Three in 5 HR leaders believe if the HR function doesn’t modernize, it may become irrelevant, according to a recent KPMG survey. The word “modernize” seems like a safe word. It resonates with HR and management because it infers you can talk about innovation, make incremental changes, and not rock the boat. But what if modernization requires disruption, transformation on the grandest scale, not just innovation? Can HR step up this time, take a big gulp, and help burn the boats? For answers and guidance to these questions, we turned to Charlene Li, one of the finest, creative minds in business today, and author of the new book, The Disruption Mindset.
It was only 2 years ago that I meet Ira S Wolfe. But in this age of disruption, that’s nearly a lifetime of change for our grandparents!
In November 2017 I sat next to Ira Wolfe in the theatre, awaiting the start of our first DisruptHR event. For those of you not familiar with DisruptHR, think of it as TedTalks for HR. But instead of 18 minutes on a red carpet, you get 5 minutes. Think about how that reflects life today. TED gives speakers up to 18 minutes to share a new idea. DisruptHR says to do it in 5!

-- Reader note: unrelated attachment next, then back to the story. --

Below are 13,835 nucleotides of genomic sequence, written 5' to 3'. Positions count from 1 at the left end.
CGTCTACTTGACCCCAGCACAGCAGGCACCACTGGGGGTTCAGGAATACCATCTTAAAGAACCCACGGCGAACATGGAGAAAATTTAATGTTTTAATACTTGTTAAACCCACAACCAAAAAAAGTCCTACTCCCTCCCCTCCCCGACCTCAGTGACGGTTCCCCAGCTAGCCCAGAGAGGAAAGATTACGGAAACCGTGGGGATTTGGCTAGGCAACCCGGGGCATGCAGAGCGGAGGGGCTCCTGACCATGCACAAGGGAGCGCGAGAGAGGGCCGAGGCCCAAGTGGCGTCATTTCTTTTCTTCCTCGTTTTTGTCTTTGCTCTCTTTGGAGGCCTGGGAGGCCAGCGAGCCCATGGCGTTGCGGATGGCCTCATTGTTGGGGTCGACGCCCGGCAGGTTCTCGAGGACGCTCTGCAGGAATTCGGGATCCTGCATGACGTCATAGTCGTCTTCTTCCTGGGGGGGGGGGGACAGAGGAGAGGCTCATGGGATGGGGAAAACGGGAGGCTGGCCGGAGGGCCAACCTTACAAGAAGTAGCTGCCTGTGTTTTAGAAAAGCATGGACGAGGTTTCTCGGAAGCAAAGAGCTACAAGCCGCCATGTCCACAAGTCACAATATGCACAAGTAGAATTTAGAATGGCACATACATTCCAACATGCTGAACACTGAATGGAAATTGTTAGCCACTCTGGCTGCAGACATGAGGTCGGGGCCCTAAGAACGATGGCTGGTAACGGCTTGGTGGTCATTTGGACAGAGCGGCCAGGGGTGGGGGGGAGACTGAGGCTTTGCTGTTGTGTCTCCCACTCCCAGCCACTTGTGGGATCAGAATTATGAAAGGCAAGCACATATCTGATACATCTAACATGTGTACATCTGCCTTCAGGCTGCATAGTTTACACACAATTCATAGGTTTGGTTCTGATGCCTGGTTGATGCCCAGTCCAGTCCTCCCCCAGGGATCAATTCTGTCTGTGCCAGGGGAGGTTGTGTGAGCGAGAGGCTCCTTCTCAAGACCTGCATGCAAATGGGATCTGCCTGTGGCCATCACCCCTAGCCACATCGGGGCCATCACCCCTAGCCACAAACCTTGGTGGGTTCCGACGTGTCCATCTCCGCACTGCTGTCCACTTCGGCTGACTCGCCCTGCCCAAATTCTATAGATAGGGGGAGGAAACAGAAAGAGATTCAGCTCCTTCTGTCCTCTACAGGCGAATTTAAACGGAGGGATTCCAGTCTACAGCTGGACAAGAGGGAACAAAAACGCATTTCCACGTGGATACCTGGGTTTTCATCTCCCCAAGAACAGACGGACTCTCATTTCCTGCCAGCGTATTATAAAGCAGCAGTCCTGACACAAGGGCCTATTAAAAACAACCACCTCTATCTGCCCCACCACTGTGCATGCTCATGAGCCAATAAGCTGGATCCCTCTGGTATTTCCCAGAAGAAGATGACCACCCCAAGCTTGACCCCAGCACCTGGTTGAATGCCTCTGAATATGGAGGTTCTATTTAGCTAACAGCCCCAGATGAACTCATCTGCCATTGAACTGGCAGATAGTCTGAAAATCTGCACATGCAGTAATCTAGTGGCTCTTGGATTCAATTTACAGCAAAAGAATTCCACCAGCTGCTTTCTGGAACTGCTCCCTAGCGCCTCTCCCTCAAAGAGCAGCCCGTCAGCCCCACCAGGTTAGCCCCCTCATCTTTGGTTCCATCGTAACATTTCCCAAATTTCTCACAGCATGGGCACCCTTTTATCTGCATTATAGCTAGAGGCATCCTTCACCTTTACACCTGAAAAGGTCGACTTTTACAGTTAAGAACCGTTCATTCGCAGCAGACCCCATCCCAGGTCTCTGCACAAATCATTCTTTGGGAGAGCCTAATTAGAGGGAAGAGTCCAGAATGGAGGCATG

My message was the negative impact that work-life “balance” has on organizations and the people that work inside them. When I took the stage, I introduced the world to Lifework Integration. A few months later, I presented my second DisruptHR talk. It was then that I started to see conversations, summits, and articles about “disruption” pop all over the place.
I started to wonder how conversations about change evolved so quickly into breaking news about disruption. Was disruption just another corporate buzzword conjured up by consultants or was it something very real?
The topic of change is certainly not new. People have been fussing about change from as early as 500 BC when Heraclitus of Ephesus declared, “the only thing that is constant is change.” More than two and a half millennia later, the highly respected Peter Drucker stated, “Change is inevitable…but in a period of upheaval, such as the one we are living in, change is the norm.” He said that in 1999, twenty years ago! I can only imagine what he’d say today.